"Biden repeats the #BlueAnon conspiracy theory that attacks on Asians are due to people blaming them for Covid (because of Trump)," conservative writer Deb Heine tweeted. "'Vicious hate crimes against Asian Americans being scapegoated' he says. The vast majority of these crimes are committed by black career criminals."

Another non-Asian conservative pushed back on Biden's remarks by insisting that no Asian Americans fear for their lives in the way that the president suggested.

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"Where are these places Biden's talking about that Asian Americans can't walk down the street without fearing for their lives?" tweeted podcast host and publisher Michael Graham. "I mean, I know they're not welcome on liberal campuses like Harvard or in elite public schools in NYC -- but violence?"

A report released earlier this month by the Center for the Study of Hate and Extremism at the University of California, San Bernardino found that although hate crimes in 16 of America's largest cities fell by 7 percent overall in 2020 amid the pandemic, hate crimes targeting Asian Americans skyrocketed by 149 percent during the same time.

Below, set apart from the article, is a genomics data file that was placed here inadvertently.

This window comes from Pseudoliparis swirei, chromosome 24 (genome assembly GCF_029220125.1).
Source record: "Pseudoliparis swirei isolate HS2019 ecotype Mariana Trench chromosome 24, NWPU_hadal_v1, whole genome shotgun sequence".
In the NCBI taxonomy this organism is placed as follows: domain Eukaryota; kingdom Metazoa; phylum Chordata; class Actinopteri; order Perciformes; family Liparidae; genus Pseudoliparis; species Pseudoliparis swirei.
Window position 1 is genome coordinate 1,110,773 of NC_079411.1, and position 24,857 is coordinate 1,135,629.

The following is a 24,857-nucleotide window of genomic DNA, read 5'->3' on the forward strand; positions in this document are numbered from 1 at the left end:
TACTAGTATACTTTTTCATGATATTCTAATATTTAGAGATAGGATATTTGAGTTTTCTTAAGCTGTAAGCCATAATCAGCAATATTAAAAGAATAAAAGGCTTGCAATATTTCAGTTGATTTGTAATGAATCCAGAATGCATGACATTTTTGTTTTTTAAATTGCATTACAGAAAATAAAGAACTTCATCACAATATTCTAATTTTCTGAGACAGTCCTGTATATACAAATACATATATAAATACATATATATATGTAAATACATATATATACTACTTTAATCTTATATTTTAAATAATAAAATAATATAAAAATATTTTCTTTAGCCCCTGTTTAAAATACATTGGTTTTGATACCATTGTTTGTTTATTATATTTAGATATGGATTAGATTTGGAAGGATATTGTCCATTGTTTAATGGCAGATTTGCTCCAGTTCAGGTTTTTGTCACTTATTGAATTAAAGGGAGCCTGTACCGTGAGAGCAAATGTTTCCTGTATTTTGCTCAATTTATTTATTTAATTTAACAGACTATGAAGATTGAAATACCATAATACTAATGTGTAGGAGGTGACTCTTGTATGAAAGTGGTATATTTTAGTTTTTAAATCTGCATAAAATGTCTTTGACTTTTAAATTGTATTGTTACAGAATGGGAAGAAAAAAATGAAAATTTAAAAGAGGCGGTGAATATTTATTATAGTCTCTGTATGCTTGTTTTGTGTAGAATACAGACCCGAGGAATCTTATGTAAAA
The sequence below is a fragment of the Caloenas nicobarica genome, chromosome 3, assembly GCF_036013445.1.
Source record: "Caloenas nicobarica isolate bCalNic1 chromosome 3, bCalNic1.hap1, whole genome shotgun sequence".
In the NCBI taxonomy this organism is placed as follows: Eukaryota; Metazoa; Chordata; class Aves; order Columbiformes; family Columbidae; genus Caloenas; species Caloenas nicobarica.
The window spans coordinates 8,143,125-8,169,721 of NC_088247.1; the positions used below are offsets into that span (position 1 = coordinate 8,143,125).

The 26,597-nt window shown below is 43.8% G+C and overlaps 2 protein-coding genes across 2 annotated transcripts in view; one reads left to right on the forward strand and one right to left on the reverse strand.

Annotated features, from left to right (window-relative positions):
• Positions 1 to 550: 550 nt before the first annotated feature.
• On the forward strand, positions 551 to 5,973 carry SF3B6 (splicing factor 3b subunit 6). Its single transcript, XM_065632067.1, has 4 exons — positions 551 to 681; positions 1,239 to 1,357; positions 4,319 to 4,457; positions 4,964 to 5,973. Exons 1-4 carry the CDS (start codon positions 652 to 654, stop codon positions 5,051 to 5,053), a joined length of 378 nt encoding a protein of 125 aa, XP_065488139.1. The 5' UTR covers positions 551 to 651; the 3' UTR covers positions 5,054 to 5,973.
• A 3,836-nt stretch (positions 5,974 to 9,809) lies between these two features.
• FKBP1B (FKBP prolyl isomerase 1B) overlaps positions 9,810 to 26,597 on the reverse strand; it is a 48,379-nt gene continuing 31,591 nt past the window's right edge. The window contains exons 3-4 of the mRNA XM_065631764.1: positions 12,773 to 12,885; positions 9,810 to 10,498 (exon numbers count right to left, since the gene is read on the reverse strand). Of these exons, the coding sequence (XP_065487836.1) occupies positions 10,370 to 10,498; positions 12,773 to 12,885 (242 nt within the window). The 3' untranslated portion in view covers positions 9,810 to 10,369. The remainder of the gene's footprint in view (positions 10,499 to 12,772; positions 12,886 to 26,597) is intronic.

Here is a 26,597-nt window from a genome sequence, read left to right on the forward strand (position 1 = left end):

Newsweek reached out to the White House and the office of Trump for comment.

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Our Asian Spring .
In the ashes of violence and death, Asians and Americans of Asian descent are ready to put up a fight.The story about this name came to be a family chestnut, one that was trotted out for amusement at dinner parties. My grandfather, U Thant Gyi, had not realized that his daughter could not be educated under her given Burmese name. At enrollment, he was asked by the school headmaster, “And what is her English name?” Flummoxed, the only English name he could think of was Maureen O’Hara, a Hollywood star of the period whose celebrity had made its way across the Pacific Ocean.